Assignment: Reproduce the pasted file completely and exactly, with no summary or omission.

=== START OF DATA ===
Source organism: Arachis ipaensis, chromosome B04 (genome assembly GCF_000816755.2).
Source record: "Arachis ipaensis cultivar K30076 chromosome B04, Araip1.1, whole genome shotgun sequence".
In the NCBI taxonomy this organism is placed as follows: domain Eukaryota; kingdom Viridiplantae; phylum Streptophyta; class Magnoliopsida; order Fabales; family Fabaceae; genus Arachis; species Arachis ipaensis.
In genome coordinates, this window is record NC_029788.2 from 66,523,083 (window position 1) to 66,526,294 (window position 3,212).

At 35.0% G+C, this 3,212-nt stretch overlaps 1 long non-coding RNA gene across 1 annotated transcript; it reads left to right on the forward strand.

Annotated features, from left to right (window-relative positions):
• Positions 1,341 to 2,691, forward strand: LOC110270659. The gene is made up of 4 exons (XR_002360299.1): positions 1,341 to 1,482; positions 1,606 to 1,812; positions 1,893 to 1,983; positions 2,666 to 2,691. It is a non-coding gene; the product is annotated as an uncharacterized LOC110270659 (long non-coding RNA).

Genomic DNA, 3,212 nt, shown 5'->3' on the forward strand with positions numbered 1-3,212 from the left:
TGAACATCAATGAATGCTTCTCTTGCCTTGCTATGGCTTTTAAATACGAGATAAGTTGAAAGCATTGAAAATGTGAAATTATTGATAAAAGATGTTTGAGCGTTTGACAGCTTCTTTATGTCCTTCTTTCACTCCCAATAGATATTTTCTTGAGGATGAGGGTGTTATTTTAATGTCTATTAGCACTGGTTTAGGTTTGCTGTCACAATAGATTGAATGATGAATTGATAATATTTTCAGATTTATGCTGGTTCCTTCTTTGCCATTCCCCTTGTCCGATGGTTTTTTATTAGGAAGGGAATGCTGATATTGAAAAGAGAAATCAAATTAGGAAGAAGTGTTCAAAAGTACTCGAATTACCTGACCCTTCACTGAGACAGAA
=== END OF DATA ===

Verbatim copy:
Source organism: Arachis ipaensis, chromosome B04 (genome assembly GCF_000816755.2).
Source record: "Arachis ipaensis cultivar K30076 chromosome B04, Araip1.1, whole genome shotgun sequence".
In the NCBI taxonomy this organism is placed as follows: domain Eukaryota; kingdom Viridiplantae; phylum Streptophyta; class Magnoliopsida; order Fabales; family Fabaceae; genus Arachis; species Arachis ipaensis.
In genome coordinates, this window is record NC_029788.2 from 66,523,083 (window position 1) to 66,526,294 (window position 3,212).

At 35.0% G+C, this 3,212-nt stretch overlaps 1 long non-coding RNA gene across 1 annotated transcript; it reads left to right on the forward strand.

Annotated features, from left to right (window-relative positions):
• Positions 1,341 to 2,691, forward strand: LOC110270659. The gene is made up of 4 exons (XR_002360299.1): positions 1,341 to 1,482; positions 1,606 to 1,812; positions 1,893 to 1,983; positions 2,666 to 2,691. It is a non-coding gene; the product is annotated as an uncharacterized LOC110270659 (long non-coding RNA).

Genomic DNA, 3,212 nt, shown 5'->3' on the forward strand with positions numbered 1-3,212 from the left:
TGAACATCAATGAATGCTTCTCTTGCCTTGCTATGGCTTTTAAATACGAGATAAGTTGAAAGCATTGAAAATGTGAAATTATTGATAAAAGATGTTTGAGCGTTTGACAGCTTCTTTATGTCCTTCTTTCACTCCCAATAGATATTTTCTTGAGGATGAGGGTGTTATTTTAATGTCTATTAGCACTGGTTTAGGTTTGCTGTCACAATAGATTGAATGATGAATTGATAATATTTTCAGATTTATGCTGGTTCCTTCTTTGCCATTCCCCTTGTCCGATGGTTTTTTATTAGGAAGGGAATGCTGATATTGAAAAGAGAAATCAAATTAGGAAGAAGTGTTCAAAAGTACTCGAATTACCTGACCCTTCACTGAGACAGAA